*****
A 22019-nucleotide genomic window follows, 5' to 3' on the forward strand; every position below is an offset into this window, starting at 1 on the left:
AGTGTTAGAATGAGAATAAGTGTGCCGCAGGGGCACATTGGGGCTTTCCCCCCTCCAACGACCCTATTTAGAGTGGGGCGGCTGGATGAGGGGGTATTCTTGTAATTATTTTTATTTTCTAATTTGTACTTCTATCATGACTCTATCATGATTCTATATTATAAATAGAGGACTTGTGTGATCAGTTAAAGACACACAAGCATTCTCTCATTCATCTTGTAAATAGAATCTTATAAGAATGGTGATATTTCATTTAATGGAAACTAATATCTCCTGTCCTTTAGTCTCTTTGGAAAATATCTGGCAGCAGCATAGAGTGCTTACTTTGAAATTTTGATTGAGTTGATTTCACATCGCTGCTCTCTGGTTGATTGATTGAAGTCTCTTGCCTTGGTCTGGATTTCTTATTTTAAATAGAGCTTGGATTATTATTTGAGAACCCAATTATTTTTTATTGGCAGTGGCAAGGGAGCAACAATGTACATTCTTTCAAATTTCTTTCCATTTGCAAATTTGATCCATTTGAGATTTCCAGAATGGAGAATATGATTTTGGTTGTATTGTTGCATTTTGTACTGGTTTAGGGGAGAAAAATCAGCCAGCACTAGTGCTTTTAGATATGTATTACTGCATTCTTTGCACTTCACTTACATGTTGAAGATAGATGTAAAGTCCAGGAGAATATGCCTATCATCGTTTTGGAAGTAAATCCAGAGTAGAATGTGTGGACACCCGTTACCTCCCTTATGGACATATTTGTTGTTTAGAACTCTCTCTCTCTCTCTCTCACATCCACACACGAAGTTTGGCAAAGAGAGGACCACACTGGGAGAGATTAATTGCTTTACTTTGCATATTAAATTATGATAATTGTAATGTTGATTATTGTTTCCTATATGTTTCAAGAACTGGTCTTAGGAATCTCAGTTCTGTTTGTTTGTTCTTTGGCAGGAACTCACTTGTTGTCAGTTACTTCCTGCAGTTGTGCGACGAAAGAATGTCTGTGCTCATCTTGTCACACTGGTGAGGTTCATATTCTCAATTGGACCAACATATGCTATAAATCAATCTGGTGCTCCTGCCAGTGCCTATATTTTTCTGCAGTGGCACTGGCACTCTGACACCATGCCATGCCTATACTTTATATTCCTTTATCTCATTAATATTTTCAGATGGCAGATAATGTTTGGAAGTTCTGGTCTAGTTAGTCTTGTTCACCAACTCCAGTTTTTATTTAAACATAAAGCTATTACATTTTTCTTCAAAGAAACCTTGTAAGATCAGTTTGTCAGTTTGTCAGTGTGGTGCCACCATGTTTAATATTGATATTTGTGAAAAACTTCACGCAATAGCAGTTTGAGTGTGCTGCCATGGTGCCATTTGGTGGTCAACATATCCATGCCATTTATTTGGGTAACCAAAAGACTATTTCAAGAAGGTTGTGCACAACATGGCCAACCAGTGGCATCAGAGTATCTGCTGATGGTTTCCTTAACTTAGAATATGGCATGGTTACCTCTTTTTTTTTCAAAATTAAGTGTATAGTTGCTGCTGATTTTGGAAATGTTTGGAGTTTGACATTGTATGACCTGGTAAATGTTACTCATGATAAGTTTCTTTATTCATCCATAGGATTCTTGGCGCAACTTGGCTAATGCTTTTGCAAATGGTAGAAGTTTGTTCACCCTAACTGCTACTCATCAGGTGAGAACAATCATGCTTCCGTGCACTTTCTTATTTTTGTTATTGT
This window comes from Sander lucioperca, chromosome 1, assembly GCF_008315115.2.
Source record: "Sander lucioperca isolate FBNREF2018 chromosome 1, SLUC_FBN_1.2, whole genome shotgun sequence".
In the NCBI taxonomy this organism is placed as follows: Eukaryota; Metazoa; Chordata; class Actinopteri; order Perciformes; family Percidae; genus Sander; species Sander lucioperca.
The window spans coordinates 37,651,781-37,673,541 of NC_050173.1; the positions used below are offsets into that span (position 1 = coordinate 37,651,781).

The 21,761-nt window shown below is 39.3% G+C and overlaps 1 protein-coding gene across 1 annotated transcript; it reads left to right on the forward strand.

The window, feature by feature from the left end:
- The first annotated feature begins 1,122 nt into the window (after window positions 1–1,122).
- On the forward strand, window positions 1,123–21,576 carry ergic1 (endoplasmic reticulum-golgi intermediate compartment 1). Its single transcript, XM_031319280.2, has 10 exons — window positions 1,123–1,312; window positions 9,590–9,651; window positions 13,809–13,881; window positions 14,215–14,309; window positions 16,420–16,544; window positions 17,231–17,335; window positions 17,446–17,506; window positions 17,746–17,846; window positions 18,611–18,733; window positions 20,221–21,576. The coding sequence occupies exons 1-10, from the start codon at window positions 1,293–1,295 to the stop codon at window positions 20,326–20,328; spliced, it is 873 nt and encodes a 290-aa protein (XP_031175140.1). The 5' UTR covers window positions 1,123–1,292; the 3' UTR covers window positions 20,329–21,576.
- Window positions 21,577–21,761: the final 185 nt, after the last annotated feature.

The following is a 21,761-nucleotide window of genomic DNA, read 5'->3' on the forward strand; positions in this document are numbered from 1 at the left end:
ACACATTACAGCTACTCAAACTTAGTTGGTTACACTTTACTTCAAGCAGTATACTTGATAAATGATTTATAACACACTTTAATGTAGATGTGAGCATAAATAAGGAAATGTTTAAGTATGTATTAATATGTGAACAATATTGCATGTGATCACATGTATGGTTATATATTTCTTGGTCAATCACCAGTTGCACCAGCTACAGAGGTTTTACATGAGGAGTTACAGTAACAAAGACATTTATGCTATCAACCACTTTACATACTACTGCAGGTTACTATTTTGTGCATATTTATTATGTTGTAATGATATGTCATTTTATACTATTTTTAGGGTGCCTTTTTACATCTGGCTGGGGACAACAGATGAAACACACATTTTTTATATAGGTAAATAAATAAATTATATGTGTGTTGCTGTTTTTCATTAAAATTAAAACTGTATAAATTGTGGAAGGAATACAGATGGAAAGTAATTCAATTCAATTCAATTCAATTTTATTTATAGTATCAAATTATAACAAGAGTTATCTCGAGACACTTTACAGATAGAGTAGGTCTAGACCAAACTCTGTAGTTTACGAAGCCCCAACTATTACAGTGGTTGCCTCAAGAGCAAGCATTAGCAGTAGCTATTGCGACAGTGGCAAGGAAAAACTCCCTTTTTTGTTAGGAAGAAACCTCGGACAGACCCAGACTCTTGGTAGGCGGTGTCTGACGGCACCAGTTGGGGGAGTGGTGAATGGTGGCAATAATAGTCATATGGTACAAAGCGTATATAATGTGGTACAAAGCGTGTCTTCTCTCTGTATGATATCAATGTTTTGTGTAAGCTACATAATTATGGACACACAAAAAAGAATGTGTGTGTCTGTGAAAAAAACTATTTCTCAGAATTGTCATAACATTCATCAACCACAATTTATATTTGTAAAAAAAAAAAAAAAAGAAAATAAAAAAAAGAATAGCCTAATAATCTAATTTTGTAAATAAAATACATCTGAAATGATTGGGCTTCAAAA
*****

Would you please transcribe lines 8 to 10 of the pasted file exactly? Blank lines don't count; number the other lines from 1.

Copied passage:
The window, feature by feature from the left end:
- The first annotated feature begins 1,122 nt into the window (after window positions 1–1,122).
- On the forward strand, window positions 1,123–21,576 carry ergic1 (endoplasmic reticulum-golgi intermediate compartment 1). Its single transcript, XM_031319280.2, has 10 exons — window positions 1,123–1,312; window positions 9,590–9,651; window positions 13,809–13,881; window positions 14,215–14,309; window positions 16,420–16,544; window positions 17,231–17,335; window positions 17,446–17,506; window positions 17,746–17,846; window positions 18,611–18,733; window positions 20,221–21,576. The coding sequence occupies exons 1-10, from the start codon at window positions 1,293–1,295 to the stop codon at window positions 20,326–20,328; spliced, it is 873 nt and encodes a 290-aa protein (XP_031175140.1). The 5' UTR covers window positions 1,123–1,292; the 3' UTR covers window positions 20,329–21,576.